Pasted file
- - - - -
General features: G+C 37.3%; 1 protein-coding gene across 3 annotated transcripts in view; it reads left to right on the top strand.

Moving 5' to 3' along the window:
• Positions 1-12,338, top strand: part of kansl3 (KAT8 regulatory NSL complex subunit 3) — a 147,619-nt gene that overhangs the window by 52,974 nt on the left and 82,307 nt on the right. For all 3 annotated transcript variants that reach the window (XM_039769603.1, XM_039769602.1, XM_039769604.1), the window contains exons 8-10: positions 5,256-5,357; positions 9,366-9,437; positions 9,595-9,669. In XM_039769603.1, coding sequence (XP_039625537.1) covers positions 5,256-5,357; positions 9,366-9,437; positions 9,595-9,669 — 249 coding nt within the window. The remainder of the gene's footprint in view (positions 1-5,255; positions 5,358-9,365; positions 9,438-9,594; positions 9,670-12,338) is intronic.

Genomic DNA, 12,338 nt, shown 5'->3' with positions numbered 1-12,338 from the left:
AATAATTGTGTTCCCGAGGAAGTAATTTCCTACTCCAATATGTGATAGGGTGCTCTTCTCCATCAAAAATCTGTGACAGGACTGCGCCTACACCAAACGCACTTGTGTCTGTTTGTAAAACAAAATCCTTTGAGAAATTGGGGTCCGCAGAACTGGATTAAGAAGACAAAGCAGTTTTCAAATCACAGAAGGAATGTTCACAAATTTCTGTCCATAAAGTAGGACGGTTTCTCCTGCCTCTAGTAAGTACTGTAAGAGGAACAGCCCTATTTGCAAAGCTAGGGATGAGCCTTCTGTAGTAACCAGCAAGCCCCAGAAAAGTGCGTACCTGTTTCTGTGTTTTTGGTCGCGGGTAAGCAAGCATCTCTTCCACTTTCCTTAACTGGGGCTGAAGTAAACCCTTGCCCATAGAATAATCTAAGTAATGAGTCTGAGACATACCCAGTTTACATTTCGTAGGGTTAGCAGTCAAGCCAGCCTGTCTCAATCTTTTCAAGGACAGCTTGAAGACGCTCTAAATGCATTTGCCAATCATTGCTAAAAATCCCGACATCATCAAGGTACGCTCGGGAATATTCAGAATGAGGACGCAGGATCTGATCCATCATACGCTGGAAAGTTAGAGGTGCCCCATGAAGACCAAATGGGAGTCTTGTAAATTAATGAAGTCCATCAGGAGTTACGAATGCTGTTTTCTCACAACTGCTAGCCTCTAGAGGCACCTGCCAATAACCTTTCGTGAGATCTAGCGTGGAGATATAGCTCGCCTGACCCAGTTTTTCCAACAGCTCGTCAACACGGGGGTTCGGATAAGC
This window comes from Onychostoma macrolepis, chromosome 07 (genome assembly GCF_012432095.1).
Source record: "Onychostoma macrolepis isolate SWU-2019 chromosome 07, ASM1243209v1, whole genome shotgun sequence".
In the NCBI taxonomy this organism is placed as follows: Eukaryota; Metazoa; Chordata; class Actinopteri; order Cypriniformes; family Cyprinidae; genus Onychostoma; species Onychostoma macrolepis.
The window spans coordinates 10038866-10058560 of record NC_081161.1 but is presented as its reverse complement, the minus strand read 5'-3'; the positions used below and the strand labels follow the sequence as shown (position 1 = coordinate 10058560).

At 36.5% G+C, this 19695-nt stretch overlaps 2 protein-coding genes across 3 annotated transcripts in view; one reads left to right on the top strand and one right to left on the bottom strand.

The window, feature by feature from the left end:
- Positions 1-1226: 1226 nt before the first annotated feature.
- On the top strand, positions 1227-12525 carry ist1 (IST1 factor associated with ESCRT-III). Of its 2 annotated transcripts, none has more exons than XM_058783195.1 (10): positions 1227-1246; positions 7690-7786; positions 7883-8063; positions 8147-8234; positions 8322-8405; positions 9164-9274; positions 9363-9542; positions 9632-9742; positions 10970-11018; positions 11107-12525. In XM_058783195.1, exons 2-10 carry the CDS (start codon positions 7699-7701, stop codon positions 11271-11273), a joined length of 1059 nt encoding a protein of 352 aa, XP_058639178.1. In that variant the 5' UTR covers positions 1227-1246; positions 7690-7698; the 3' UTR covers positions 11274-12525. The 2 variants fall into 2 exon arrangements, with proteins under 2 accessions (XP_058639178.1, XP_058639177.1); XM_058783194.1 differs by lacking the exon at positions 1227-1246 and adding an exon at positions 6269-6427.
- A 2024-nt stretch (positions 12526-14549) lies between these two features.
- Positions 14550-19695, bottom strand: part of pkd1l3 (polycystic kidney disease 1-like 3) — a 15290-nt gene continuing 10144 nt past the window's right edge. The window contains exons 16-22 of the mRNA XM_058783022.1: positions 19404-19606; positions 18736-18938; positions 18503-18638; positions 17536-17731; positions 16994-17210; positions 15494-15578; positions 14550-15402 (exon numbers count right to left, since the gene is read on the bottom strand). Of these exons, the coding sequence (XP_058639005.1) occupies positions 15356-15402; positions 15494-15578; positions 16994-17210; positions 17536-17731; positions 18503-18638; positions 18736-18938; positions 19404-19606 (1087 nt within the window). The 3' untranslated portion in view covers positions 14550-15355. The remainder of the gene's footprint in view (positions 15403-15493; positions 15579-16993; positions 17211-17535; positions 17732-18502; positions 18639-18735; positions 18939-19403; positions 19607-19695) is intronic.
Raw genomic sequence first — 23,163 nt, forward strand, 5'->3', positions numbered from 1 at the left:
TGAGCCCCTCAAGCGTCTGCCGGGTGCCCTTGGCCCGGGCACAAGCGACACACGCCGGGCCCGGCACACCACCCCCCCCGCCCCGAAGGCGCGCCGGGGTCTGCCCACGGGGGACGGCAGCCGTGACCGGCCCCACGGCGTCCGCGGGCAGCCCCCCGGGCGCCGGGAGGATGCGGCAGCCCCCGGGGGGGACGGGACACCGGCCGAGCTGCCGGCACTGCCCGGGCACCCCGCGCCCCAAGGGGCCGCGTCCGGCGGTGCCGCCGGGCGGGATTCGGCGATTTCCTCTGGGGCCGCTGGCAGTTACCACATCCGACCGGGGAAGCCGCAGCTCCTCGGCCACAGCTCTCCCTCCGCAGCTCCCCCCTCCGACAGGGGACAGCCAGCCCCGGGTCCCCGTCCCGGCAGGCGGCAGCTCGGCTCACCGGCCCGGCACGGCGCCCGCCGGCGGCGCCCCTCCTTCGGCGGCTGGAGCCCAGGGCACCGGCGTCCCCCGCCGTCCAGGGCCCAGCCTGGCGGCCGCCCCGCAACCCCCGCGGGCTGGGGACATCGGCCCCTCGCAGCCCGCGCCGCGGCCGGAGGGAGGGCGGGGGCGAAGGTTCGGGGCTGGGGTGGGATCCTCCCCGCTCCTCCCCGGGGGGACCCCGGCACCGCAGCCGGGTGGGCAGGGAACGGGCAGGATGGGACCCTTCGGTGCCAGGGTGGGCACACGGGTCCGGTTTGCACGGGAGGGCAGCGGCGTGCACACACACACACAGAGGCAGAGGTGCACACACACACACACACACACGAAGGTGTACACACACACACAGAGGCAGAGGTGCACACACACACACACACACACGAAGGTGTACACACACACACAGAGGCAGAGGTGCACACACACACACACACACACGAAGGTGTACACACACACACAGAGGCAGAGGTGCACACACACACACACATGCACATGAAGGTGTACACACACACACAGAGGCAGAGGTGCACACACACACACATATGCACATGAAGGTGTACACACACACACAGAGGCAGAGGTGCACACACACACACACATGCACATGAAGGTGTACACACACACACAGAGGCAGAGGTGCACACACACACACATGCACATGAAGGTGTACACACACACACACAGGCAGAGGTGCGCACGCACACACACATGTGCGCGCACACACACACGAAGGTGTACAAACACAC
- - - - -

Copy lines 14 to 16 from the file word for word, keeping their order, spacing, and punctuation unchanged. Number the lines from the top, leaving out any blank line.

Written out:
- A 2024-nt stretch (positions 12526-14549) lies between these two features.
- Positions 14550-19695, bottom strand: part of pkd1l3 (polycystic kidney disease 1-like 3) — a 15290-nt gene continuing 10144 nt past the window's right edge. The window contains exons 16-22 of the mRNA XM_058783022.1: positions 19404-19606; positions 18736-18938; positions 18503-18638; positions 17536-17731; positions 16994-17210; positions 15494-15578; positions 14550-15402 (exon numbers count right to left, since the gene is read on the bottom strand). Of these exons, the coding sequence (XP_058639005.1) occupies positions 15356-15402; positions 15494-15578; positions 16994-17210; positions 17536-17731; positions 18503-18638; positions 18736-18938; positions 19404-19606 (1087 nt within the window). The 3' untranslated portion in view covers positions 14550-15355. The remainder of the gene's footprint in view (positions 15403-15493; positions 15579-16993; positions 17211-17535; positions 17732-18502; positions 18639-18735; positions 18939-19403; positions 19607-19695) is intronic.
Raw genomic sequence first — 23,163 nt, forward strand, 5'->3', positions numbered from 1 at the left: